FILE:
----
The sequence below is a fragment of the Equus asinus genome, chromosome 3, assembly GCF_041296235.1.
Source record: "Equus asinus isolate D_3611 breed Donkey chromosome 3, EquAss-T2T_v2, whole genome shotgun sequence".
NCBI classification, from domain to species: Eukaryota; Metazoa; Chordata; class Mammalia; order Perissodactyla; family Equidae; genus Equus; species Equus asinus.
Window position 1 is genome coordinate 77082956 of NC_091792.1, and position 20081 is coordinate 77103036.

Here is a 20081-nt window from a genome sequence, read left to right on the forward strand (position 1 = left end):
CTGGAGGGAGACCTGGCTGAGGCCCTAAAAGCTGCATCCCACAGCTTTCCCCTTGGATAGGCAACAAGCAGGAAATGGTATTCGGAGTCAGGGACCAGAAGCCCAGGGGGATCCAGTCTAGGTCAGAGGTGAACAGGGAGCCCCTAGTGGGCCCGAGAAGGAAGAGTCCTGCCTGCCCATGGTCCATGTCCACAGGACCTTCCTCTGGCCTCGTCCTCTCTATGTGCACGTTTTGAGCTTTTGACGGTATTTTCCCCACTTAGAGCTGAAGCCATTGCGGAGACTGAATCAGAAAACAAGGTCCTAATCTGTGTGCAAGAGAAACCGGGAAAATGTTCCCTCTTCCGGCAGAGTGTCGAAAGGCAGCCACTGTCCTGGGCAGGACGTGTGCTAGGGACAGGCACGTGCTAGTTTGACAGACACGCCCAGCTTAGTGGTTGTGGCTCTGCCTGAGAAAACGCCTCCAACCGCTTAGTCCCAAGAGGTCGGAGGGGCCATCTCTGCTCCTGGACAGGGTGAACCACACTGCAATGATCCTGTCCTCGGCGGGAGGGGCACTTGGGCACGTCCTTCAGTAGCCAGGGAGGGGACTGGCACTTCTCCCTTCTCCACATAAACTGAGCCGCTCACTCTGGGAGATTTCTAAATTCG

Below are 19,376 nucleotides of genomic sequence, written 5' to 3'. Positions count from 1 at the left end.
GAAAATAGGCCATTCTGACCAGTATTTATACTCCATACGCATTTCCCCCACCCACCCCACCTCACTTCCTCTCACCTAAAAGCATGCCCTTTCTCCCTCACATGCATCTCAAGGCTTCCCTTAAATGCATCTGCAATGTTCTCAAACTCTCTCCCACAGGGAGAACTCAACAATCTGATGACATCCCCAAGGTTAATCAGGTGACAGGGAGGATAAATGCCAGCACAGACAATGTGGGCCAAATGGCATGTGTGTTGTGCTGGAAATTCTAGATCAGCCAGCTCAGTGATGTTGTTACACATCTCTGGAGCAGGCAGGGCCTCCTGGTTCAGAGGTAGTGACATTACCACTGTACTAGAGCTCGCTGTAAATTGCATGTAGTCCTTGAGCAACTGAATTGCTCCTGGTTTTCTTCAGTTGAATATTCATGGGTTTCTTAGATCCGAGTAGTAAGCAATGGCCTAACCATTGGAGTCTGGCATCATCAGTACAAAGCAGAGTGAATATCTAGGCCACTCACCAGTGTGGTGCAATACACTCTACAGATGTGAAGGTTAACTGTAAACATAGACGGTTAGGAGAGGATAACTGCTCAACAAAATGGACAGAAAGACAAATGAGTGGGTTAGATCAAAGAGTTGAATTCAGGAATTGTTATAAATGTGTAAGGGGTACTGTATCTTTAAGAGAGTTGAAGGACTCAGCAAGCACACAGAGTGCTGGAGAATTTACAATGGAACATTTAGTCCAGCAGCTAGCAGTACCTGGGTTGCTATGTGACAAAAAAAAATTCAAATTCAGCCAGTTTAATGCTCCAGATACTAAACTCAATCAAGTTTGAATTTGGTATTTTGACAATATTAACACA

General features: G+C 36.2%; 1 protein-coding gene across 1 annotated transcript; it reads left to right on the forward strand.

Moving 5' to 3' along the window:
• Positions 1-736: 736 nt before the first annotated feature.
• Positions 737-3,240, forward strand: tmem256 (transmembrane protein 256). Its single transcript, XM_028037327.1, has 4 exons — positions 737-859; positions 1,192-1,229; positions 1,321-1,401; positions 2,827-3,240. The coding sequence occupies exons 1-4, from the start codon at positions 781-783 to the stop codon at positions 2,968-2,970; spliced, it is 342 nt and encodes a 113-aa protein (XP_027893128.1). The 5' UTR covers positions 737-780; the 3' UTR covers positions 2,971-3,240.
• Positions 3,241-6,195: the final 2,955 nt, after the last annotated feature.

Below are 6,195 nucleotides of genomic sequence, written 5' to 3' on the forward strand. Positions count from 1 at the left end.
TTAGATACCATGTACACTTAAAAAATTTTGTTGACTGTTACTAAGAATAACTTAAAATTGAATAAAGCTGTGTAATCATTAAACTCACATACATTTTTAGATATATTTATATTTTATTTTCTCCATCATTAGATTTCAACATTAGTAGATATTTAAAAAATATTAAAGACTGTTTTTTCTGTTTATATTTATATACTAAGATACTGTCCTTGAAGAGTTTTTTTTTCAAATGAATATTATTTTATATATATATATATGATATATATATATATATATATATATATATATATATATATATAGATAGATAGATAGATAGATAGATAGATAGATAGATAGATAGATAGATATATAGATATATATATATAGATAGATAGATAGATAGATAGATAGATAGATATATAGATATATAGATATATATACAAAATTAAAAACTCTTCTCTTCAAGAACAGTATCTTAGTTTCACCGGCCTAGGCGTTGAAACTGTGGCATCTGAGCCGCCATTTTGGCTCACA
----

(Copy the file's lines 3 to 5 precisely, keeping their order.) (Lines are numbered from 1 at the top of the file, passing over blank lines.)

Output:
NCBI classification, from domain to species: Eukaryota; Metazoa; Chordata; class Mammalia; order Perissodactyla; family Equidae; genus Equus; species Equus asinus.
Window position 1 is genome coordinate 77082956 of NC_091792.1, and position 20081 is coordinate 77103036.

Here is a 20081-nt window from a genome sequence, read left to right on the forward strand (position 1 = left end):